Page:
The Libraries (in partnership with the Graduate School, Office of the Provost, and Office of Research and Sponsored Programs) is pleased to provide Western CEDAR. The online Institutional Repository advances Western’s commitment to enriching academic inquiry and strengthening communities by sharing the expertise and creativity of its students, faculty, and staff worldwide via the Web. Since its launch just over two years ago, content in CEDAR has grown to include 126 individual faculty research pages located in the SelectedWorks Author Gallery, 31 departmental pages, 11 monographs, numerous Office of Survey Research reports, 556 theses, 2015 and 2016 Scholars Week poster sessions, the 2014 and 2016 Salish Sea Ecosystem Conferences, the Journal of Educational Controversy, and the new Huxley College of the Environment journal Summit to Salish Sea: Inquiries and Essays. At the end of February 2017, just over 4,128 documents contained in CEDAR had been downloaded worldwide 191,557 times. All campus units are invited to disseminate reports, papers, datasets, conference proceedings, and the like. People interested in open access publishing can manage the editorial process and publish the final product. The Libraries has taken an active leadership role in managing CEDAR day to day, helping faculty, staff, and students with the software’s many capabilities, and educating authors on their intellectual property rights and responsibilities. To learn more about CEDAR and how to get involved, don’t hesitate to contact Scholarly Communications Librarian Jenny Oleen or CEDAR Project Manager Kim Marsicek.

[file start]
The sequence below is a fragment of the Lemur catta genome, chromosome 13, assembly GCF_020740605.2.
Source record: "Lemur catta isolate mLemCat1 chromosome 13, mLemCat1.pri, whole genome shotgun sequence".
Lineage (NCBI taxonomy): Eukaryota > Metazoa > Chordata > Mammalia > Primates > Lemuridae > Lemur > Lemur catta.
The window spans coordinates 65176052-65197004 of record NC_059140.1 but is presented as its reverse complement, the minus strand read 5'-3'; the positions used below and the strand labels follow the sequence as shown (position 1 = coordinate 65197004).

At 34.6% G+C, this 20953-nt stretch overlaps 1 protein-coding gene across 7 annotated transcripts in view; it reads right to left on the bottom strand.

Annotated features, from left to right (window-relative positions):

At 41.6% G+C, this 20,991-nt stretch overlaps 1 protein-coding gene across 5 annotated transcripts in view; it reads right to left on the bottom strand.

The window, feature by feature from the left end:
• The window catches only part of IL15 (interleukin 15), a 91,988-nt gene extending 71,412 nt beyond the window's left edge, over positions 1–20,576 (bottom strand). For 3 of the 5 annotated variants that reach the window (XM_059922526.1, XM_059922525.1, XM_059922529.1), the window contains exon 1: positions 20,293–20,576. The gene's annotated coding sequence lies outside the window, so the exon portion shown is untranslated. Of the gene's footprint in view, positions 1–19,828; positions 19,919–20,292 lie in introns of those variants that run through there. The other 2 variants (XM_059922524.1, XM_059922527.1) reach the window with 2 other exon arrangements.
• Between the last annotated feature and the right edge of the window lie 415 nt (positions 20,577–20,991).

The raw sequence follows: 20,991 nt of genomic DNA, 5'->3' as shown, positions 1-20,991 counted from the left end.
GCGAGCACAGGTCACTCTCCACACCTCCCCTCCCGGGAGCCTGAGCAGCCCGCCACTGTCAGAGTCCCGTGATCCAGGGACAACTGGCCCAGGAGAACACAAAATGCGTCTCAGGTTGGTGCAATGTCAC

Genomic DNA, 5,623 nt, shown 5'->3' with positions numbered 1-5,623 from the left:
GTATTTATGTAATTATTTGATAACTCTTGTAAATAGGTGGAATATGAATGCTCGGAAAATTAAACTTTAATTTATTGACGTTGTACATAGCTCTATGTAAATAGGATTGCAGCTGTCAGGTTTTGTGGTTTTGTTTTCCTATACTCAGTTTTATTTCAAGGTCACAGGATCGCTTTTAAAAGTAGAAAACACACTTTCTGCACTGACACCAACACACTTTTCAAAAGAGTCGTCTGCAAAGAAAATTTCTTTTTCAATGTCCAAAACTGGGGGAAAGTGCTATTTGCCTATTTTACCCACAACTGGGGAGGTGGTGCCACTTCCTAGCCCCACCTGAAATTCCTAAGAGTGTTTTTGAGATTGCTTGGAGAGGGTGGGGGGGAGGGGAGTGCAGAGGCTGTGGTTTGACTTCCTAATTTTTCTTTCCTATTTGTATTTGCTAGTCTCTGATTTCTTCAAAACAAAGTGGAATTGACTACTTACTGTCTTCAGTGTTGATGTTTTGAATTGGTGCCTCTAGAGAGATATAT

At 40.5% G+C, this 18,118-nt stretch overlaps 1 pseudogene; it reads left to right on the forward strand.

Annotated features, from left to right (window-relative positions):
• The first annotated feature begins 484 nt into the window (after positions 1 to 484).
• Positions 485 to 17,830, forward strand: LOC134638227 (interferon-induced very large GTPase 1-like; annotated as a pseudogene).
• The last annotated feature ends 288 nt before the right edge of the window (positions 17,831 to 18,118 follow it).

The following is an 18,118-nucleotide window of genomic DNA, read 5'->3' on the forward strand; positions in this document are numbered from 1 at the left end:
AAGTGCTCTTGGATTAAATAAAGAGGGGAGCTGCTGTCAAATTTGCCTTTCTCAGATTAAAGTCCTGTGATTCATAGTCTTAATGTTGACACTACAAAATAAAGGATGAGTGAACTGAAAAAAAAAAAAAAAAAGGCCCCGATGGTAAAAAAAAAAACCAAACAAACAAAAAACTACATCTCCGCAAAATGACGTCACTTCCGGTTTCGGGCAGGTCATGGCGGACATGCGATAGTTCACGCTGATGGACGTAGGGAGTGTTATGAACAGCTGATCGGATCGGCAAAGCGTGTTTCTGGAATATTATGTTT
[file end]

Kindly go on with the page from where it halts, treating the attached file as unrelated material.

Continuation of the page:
In addition to developments in the Libraries’ virtual space, exciting physical changes have transformed the second floor of Haggard Hall. The Hacherl Research & Writing Studio, which integrates academic support for research, writing, and reading literacies in a vibrant learning environment staffed by experts, is now complete. The third and final phase of the project – a glass-walled workshop and group project area – was installed in winter quarter. Less than two years old, the Studio welcomed 19,500 students to the space in fall quarter – a figure almost as high as total visitations for all of last academic year. Students come to use the flexible furnishings and mobile technologies, to work on academic projects by themselves or with others, and to seek academic support from the Studio’s expert staff. The Libraries is grateful to Cindy, Don, and Adam Hacherl; Dave and Ann Mann; and Dick, Melinda, and Laura Hearsey for the generous financial support that made the new Studio possible.
Later this spring, the Mann Family Skybridge will receive a much-needed facelift. Thanks to a generous gift from Dave and Ann Mann and Ann’s mother, Sally Thompson, the Libraries will replace all of the furniture in the Skybridge. In keeping with other library facilities projects, Western students have an important role to play in the furniture’s selection. Sample chairs and tables will be placed in the space early in spring quarter, and the Libraries eagerly seeks feedback on preferences.
As always, I encourage you to stop by to see me in Haggard Hall 231 or to send me an email if there is anything I can do to improve the Libraries.
Mark I. Greenberg
Dean of Libraries